I don't know where to start with my disappointment. Name of the Wind felt like you were sitting by a fire and your grandmother was telling you a story. Reading it felt like magic. The Wise Man's Fear felt almost like buying tickets to watch a headliner magician in Vegas only to find out that the magician you paid for is actually a piss poor third rate talentless hack with the same name.
All that being said I am still going to get the third book. Damn it. ...more
Flash for Freedom is equal parts history and hilarity, generated by the misadventures of rakish, cowardly Harry Flashman of the 11th Hussars. FlashmanFlash for Freedom is equal parts history and hilarity, generated by the misadventures of rakish, cowardly Harry Flashman of the 11th Hussars. Flashman is Bond's cowardly brother. He gets all the babes and all the adventures, but with knees knocking the entire way. He is forced to take a passage on a slave ship, with a psychopathic latin spouting Captain, is almost gutted by the fierce Amazon bodyguards of King Gezo ("if you believe that even the worst of young women has charms, you are in error"), shags his way across the Middle Passage and that is only the first 100 pages.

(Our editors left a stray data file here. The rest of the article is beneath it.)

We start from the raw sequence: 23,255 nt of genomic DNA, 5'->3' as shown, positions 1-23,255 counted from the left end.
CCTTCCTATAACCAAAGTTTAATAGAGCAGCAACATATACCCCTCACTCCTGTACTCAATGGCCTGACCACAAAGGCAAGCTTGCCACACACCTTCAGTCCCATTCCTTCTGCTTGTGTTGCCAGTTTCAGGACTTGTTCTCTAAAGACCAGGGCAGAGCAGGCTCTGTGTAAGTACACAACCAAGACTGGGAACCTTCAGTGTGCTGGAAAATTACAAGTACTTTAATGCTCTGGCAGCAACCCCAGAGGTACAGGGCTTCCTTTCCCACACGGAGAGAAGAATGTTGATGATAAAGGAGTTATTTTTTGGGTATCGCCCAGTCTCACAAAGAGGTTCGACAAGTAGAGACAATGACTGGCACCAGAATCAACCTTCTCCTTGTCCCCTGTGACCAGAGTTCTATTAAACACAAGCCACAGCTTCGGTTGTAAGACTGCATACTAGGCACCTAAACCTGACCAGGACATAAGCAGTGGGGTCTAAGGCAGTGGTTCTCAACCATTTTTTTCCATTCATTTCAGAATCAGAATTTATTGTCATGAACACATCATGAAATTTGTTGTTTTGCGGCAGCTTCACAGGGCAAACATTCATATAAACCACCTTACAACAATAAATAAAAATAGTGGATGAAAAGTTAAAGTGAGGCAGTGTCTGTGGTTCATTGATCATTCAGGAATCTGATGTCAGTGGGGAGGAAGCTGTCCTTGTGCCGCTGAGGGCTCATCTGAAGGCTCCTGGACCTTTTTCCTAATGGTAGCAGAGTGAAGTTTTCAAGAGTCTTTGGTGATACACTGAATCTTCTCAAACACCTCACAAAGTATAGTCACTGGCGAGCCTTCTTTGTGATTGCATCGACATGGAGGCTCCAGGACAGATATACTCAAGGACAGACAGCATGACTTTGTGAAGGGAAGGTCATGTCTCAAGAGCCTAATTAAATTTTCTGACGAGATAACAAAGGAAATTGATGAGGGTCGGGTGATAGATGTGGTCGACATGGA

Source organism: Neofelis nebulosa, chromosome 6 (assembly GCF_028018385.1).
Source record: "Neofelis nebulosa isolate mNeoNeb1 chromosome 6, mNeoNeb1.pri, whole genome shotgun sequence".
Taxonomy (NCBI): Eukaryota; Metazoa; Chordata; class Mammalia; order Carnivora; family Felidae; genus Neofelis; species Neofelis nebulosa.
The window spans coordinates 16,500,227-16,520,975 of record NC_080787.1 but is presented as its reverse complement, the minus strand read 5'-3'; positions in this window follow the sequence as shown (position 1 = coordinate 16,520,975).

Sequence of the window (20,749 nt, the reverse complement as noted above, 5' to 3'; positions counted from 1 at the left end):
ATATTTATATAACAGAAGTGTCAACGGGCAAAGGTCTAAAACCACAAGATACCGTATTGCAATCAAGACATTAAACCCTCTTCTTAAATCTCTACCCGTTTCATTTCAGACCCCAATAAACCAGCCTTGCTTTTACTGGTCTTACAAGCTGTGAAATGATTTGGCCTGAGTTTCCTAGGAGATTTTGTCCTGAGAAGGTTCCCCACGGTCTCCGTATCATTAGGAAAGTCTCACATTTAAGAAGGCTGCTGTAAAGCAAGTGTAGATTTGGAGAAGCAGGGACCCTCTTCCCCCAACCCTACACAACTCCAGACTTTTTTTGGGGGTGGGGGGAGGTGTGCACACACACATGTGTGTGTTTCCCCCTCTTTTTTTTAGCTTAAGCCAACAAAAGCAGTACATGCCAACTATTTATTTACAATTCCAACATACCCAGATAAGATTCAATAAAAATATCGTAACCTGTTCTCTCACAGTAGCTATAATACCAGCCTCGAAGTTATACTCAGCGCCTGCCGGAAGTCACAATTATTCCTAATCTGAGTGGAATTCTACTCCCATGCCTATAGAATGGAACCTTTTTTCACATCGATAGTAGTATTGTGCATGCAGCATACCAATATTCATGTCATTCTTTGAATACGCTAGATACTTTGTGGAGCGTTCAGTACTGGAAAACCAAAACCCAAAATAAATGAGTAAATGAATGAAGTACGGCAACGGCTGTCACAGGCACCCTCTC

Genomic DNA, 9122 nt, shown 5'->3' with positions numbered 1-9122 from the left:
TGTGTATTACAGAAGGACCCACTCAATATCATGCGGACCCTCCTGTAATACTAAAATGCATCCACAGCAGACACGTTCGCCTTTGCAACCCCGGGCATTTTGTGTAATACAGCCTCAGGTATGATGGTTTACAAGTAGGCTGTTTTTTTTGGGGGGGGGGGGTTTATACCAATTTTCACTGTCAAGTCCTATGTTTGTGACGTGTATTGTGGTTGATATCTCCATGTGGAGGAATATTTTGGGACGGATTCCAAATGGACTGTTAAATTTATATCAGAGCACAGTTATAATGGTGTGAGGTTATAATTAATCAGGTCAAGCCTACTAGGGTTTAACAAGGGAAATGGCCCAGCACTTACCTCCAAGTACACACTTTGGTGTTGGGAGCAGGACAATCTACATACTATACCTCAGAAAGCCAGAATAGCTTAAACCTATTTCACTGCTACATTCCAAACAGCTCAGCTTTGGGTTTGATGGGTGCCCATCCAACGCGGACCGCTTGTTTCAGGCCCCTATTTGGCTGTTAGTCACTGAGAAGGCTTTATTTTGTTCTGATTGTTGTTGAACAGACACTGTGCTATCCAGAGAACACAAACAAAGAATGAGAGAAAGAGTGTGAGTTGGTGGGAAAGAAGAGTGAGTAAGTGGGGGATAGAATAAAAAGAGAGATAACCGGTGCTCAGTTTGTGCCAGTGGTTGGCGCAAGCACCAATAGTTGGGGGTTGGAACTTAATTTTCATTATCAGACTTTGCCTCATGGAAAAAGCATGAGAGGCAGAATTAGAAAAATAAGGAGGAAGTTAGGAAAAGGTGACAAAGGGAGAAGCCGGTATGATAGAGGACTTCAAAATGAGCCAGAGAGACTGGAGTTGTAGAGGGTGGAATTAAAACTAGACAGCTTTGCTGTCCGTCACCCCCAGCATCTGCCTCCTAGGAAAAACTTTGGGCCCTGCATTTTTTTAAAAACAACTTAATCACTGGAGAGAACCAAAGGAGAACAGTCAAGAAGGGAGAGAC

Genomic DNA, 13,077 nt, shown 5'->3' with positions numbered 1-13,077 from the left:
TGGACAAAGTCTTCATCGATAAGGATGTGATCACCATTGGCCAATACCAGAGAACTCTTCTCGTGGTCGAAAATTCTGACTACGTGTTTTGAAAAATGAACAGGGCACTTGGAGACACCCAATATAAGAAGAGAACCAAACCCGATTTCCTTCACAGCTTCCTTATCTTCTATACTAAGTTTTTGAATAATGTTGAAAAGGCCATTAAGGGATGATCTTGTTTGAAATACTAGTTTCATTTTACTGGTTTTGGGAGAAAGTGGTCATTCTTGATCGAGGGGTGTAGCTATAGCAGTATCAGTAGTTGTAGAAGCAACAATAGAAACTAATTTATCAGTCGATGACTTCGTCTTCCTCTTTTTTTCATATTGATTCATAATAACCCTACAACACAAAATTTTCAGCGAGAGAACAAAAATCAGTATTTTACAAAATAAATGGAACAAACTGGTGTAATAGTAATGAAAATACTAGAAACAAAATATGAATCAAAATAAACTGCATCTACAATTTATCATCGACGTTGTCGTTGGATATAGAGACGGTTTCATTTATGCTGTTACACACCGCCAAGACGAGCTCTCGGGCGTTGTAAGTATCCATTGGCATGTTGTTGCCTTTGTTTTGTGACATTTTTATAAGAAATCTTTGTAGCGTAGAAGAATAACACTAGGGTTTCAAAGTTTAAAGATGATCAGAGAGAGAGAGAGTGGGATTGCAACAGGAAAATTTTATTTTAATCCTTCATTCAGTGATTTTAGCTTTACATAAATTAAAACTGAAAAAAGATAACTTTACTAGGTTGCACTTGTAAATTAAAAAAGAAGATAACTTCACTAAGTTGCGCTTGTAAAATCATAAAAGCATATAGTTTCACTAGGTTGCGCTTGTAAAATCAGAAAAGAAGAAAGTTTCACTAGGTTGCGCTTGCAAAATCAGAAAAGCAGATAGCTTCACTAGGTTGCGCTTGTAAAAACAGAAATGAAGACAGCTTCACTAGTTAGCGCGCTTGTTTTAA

The wit is unsurpassed - I think the only time I've laughed as much reading a novel was with Jeeves and Wooster. Fraser's throwaway lines are priceless - from the description of Gladstone as an "unemployed undertaker's mute" to Flashman's own description of the good life: "In a private yacht, with my youth, half a dozen assorted Parisian whores, the finest of food and drink, and perhaps a German band." Ridiculous.